The Story of The Lass
This story begins in 1910. Frank Carlton was doing his usual daily routine at his quaint barbershop in Maine. A traveling publisher who was on vacation, Tell Taylor, strolled into his shop to get a haircut. As Frank trimmed away he began humming a song.
Tell asked the barber “Hey that tune….where did you hear that? That’s a great tune”.
Frank replied “I wrote it”.
Tell said “oh yeah? Would you ever sell it?”
Frank said “I don’t know….”
“How about 60 bucks?”
“What? Really!? SOLD”.
That song would later be known as one of the classic American standards “Down by the Old Mill Stream” which Frank wrote as a love song for his wife. In it’s first year of publishing it made $8,000 and continues to make money to this day. In 1910, the $60 he sold it for would be about $1,500 today. The $8000 it made in it’s first year would be about $192,000. So let’s just say he was kicking himself for a few decades for selling it.
Ten years later on July 11, 1920, Frank Carlton said hello to his first granddaughter, Mildred Neil. Mildred herself learned to play guitar and sing, proving that the music gene was going to be in the family for a long time. She was an attractive and brazen performer who played in local music venues around Maine throughout the 30’s, 40’s and 50’s. Her stage name was “Milly Melody”. She was compared to country western greats like “Patsy Kline” and Patty Paige. During this time, it was still taboo for women to be too independent and many men didn’t like the idea of a woman being on stage, so as a precaution, she would always keep a one-shot derringer pistol close by because of the real world threat of being assaulted for being an independent woman.
Half a century later, Mildred’s great grandson, Dylan, wrote a song for a school project while attending Berklee College of Music. The song is about a young Irish girl with a beautiful singing voice who grows up in a poor town and aspires to bring good things to her old town and her poor family. She is discovered at an early age and travels the world, and sings her heart out to huge audiences all over the world. Despite the attempts to exploit her talents by money hungry businessmen, she never lets them get to her and keeps her art first and her fans close. In her old age, she’s afflicted by illness and eventually passes away. The purity of her love of music outlives her and people for generations remember her with a smile.
Milly, or Great Nana as we called her, passed away on aug 3, 2002. I knew her as the short, little grandma who made cookies and called me and my brother “lovey”. Only after she had passed did I ever learn she was a musician, just like me. And I was pretty interested to hear my great, great, great grandfather wrote “Down by the Old Mill Stream” and had he not sold it for $60 we’d all be millionaires!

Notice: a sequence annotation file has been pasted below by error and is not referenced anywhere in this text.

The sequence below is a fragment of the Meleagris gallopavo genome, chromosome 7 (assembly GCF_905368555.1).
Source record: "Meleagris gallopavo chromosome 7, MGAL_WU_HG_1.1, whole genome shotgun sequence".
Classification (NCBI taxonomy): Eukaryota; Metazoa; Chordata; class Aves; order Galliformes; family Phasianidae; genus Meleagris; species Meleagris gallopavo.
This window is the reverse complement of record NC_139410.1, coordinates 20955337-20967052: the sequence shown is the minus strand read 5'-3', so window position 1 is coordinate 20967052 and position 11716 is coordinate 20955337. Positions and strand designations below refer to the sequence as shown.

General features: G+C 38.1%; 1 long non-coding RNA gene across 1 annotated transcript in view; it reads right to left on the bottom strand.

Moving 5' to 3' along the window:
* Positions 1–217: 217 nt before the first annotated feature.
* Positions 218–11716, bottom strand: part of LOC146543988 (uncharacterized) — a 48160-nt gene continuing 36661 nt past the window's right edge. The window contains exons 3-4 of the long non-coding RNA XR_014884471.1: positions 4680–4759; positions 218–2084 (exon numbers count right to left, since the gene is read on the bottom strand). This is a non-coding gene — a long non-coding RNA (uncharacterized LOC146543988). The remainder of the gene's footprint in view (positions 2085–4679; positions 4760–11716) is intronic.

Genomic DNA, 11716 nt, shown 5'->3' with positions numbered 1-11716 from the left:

I was so struck by the similarity of this song with parts of her life that I had never known I wanted to dedicate this song “The Lass” to her. When I approached the local brewery in solomons, The Ruddy Duck, we all know and love, to turn my song into a beer, brewers Cameron Gainer and Matt Glass were more than happy to oblige. Matt gave me a rundown of all the styles and histories of different beers and I decided to do a mint chocolate stout, sweet and hearty, just like Milly.
So this is my tribute to my Great Nana, Mildred Neil, aka, Milly Melody.
Thank you for listening to my song, may nothing put out her fire.
by Dylan Galvin
Behind the weathered wood and stone
And shards of broken glass
A child born without a dime
Would grow up all to fast
With hair of silk, a voice of gold
she’d make her parents proud
She’d sing the world her songs of hope
And buy this dying town
Late at night when cold rushed in
She lay hungry and tired
But nothing would ever put out her fire
Sweet as wine she left
The world drank her by the sip
Growing warm inside they all heard money
Dancing from her lips
Fame and fortune’s leaky ship
Saw waters rising higher
But nothing would ever put out her fire
She’d been bought and sold like aged merlot
The world had drank it’s fill
Years had passed, this aging lass eventually grew ill
But her spark had set a blaze that stayed
When her hear beat had expired
But nothing will ever put out her fire
I really appreciate you making it this far, trying the beer, hearing the song and reading the story. Just know that you taking your time to read this is truly what keeps me going day after day, so thank you.
Join my emailing list and you’ll get a free track and a discount on my album that has this song!